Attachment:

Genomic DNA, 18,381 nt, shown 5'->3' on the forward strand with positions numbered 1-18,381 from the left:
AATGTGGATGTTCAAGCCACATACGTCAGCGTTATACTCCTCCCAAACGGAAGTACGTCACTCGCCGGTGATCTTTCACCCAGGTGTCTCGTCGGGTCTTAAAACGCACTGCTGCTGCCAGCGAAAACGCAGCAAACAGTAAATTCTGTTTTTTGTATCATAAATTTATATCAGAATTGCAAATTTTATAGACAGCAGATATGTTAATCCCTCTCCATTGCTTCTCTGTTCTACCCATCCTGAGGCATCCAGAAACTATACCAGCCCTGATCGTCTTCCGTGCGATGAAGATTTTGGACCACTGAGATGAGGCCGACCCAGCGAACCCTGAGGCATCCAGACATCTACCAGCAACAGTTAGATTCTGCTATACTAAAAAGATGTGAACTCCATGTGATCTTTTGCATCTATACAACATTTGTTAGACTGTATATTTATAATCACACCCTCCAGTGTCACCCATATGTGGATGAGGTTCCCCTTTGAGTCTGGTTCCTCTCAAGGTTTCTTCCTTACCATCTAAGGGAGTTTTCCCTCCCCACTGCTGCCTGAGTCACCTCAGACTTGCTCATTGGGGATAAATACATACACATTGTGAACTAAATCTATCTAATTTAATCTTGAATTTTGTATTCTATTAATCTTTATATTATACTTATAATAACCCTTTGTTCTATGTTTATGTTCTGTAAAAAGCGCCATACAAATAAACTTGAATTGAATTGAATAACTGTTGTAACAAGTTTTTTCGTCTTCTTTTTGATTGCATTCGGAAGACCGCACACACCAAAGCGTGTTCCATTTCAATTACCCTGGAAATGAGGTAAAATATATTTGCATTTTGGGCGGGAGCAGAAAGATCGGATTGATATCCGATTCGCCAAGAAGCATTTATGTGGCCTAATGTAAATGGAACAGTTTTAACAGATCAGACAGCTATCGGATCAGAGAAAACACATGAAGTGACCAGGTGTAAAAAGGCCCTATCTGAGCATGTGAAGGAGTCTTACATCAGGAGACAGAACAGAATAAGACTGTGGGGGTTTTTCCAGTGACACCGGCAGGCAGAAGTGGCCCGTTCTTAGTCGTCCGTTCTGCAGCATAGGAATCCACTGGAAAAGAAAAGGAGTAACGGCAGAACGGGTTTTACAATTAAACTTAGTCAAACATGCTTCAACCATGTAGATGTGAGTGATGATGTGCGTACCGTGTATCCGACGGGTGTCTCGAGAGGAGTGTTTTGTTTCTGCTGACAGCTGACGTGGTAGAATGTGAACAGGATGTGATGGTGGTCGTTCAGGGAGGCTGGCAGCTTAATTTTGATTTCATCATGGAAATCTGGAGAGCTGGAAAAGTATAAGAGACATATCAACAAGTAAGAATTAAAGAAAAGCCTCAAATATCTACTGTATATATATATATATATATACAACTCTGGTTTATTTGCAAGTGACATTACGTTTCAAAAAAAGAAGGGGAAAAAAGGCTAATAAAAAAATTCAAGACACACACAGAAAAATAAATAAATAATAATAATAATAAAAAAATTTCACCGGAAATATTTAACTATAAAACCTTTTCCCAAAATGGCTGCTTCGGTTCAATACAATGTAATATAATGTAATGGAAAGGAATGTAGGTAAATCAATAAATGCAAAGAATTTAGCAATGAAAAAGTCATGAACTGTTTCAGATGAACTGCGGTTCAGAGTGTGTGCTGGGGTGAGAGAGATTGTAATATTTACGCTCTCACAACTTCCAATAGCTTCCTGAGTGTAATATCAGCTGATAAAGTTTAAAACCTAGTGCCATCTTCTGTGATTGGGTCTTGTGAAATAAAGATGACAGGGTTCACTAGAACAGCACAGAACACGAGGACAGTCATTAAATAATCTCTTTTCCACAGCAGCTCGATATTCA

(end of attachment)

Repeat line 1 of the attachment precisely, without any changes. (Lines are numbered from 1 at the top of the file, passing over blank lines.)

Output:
Genomic DNA, 18,381 nt, shown 5'->3' on the forward strand with positions numbered 1-18,381 from the left: